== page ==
Yesterday's Magazette

6 – The Midnight Queque

The Midnight Queue

By Richard Ong

It’s the late 1980s and the line begins at ten this evening. There are five people waiting outside the heavy doors of 200 Town Centre Court. More people will come in the next ten minutes. Well over a hundred people are expected to camp outside the silver and gray building hoping to receive a number on a piece of paper that guarantees a test and an application to one of fifty jobs posted by GM at the Employment Centre.

At seventeen dollars an hour, Remmy expects a line to start the night before to apply for these jobs. Being unemployed for two months demands a lot of patience and strong will. There are more people willing to work than jobs available for the taking. “Hi. Is this spot taken?” Remmy asks the last person on the queue sitting on an oversized gym bag with his back against the glass wall. The grizzled young man in his early twenties looks up and squints against the lamp light behind Remmy. He nods slightly to his left and says, “No, man. Join us and have a seat. It’ll be a long night.”

“Thanks.” Remmy smiles and lays down his jacket on the floor. He sits down on the makeshift denim mat and rummages through his duffel bag for something to drink. “Apple juice?” He offers a Del Monte to the young man.

“Na-ah. Thanks, anyhow. I don’t want to have to go to the toilet and lose my spot. We’ll be here for quite a while. The office won’t be handing out tickets till six-thirty tomorrow.”

“Good point.” Remmy rips open a package of three and hands over a carton to the young man. “Take it anyway. I have plenty. There is a toilet at the bus station. I figure that we may as well try to make ourselves as comfortable as possible by helping one another. I can look after your spot and you mine whenever we have to go. What do you say to that?”

The young man smiles and gratefully takes the juice. He offers his other hand and says, “My name’s Jim.”

“Remmy. So, Jim, what’s the scoop on these fifty positions that GM’s planning to open in Scarborough? I overheard someone talking about it this afternoon when I dropped my unemployment insurance form but didn’t get a chance to look into it further.”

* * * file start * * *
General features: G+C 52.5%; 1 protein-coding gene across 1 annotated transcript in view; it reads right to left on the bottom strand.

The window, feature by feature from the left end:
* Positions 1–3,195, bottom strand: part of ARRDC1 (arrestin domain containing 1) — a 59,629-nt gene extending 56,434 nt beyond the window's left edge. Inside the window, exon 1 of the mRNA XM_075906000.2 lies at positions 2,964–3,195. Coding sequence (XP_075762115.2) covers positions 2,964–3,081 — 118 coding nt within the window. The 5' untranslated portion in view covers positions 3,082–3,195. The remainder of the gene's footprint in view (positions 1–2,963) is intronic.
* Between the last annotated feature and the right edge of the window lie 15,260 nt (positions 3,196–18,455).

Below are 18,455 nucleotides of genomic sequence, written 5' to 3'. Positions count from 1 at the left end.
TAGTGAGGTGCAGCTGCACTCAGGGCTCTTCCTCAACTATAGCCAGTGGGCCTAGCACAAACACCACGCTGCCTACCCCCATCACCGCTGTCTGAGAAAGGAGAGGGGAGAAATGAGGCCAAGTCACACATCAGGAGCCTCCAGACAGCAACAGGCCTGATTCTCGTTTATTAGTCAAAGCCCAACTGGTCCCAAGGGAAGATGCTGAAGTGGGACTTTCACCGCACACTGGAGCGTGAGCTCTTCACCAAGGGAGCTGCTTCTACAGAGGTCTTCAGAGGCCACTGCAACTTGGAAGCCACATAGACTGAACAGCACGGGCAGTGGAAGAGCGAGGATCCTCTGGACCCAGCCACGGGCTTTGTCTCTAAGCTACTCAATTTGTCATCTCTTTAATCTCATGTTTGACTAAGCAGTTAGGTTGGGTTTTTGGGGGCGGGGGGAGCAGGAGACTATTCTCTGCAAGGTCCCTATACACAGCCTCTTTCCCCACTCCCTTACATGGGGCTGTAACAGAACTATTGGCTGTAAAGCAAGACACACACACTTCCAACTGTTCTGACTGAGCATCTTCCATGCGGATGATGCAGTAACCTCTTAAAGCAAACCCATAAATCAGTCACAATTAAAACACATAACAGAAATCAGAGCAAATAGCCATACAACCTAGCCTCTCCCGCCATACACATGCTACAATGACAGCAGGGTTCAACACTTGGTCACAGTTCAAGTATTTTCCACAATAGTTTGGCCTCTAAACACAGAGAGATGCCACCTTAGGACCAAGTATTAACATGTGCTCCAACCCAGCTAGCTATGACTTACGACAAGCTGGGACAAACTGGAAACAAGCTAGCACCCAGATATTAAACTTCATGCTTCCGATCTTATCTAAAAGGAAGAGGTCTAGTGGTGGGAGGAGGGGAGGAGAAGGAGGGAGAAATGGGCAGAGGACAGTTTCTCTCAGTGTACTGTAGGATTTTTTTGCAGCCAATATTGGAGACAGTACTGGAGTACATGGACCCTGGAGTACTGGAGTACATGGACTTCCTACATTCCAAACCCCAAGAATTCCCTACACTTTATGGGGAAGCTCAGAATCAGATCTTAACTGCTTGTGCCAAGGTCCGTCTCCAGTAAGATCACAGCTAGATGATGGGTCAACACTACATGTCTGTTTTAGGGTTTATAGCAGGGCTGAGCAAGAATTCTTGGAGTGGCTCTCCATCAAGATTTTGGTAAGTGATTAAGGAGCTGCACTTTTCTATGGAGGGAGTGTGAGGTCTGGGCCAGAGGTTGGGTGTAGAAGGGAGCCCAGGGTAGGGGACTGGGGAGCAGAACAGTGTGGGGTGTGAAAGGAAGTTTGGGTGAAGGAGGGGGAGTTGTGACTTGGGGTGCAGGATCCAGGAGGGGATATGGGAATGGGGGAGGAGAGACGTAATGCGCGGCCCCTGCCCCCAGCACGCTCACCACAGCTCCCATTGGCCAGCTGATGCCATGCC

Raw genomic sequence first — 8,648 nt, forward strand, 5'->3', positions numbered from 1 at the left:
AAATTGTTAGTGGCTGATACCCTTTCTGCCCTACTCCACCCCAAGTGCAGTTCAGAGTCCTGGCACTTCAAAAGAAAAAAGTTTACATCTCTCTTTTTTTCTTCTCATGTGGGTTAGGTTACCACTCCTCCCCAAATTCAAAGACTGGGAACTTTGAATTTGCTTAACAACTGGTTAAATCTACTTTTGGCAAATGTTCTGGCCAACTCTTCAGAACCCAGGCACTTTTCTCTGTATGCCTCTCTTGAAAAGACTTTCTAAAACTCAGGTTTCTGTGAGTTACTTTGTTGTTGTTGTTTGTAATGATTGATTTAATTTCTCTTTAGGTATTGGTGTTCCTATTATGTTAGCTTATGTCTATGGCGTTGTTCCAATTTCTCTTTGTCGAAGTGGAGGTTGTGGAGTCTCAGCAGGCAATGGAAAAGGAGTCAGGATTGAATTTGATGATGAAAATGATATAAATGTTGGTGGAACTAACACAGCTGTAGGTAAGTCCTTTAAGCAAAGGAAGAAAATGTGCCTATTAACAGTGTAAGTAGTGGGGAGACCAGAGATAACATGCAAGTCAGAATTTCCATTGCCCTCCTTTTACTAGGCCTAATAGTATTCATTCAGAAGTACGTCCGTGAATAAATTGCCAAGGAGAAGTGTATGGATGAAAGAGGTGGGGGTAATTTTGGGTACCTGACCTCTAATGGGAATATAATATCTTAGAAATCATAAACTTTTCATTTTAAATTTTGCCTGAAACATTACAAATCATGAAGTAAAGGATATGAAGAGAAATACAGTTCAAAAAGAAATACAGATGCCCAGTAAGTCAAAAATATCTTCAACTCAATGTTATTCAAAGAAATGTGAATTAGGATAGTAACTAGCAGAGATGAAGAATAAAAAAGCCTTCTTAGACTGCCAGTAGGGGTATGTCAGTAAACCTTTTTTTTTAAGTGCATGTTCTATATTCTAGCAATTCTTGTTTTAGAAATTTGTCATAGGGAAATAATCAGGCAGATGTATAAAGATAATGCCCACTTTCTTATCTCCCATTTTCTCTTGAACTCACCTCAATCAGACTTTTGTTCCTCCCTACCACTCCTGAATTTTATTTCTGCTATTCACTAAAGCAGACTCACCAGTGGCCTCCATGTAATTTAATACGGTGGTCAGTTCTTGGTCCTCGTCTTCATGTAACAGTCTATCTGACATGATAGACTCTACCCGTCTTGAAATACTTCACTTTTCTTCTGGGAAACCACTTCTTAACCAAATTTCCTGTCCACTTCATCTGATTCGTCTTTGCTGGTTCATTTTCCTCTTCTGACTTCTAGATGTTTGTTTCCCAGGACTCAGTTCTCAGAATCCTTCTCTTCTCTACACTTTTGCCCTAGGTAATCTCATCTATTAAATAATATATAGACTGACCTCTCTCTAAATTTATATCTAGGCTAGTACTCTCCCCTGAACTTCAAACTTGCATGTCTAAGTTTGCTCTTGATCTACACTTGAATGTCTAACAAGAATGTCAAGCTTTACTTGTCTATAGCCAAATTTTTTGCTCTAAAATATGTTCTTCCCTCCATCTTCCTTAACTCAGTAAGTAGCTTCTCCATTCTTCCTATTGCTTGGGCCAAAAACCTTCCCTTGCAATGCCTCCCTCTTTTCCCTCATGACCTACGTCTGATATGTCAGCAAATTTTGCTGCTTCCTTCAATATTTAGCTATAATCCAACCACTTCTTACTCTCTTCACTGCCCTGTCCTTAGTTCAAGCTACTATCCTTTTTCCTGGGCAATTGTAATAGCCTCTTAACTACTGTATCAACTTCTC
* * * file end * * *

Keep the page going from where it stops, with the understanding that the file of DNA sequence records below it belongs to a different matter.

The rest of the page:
“It’s so cool, man! It’s the perfect gravy job. GM is retooling its Scarborough Van Plant and upgrading the drivetrain line. The only thing is, I heard that these positions may not be available for at least another two months. These guys always take their sweet time doing interviews.”

“Sounds to me like you’ve been through this process before.”

“As a matter of fact, excuse me– ” Jim stretches and yawns before continuing. “As a matter of fact, I just completed a nine-month contract back in Oshawa as a spot-welder. It was the best job I’ve ever had. For sixteen an hour, it’s a no-brainer. All I had to do was spot-weld an average of four break lines per minute and the foreman’s a happy camper. At the end of my first two weeks, I could do six. At the end of my contract, I was cranking out eight per minute. My colleagues could barely keep up with me. I was a machine!”

“Wow,” Remmy gushes in envy. “I’d be lucky to do half that quota when my time comes. Was it difficult getting in?”

“Not for me, man. My brother works as a spot-welder in Oshawa, so I just got referred. When the contract ended, I heard about this new opening in Scarborough. I just got off the bus half an hour ago to set up camp like you.”

“You’re a lucky guy, Jim. I’ve been looking for work in the past two months with no luck. I don’t even have any prior experience working in a shop, never mind an assembly line. This may be a waste time for me.” Remmy rips open the plastic sleeve from the straw and jams the tube into the juice carton. He sips noisily for several seconds.

“Don’t give up so easily my friend.” A large piece of luggage suddenly crashes onto the cement beside Remmy, startling him. A plump, middle-aged lady gives a big sigh of relief, drops onto the knapsack and lights a cigarette. She pulls a long drag from her Rothmans while the two men stare at a lovely pair of legs walking down the stairs towards them. Her tight white blouse jiggles at each step she takes. The angel slowly opens a deliciously red full set of lips and says, “Mom, are you sure you’ll be okay by yourself out here tonight?”

Her mother simply waves at her daughter and says, “Valerie, honey – I won’t be alone here tonight. Why, these two nice young men will keep me company, won’t you dears?” Jim and Remmy nod stupidly at the lovely pair of legs shining in the moonlight.

“Well, if you’re sure.. Mom, you know that you don’t have to do this. I earn enough for the two of us to get by.”

“Sure I’m sure. Val, we talked about this before and my mind’s made up. If you’re daddy was still alive, things would be different. Besides, I want you to save up for your own place when you find that special someone.” Jim and Remmy nod in agreement.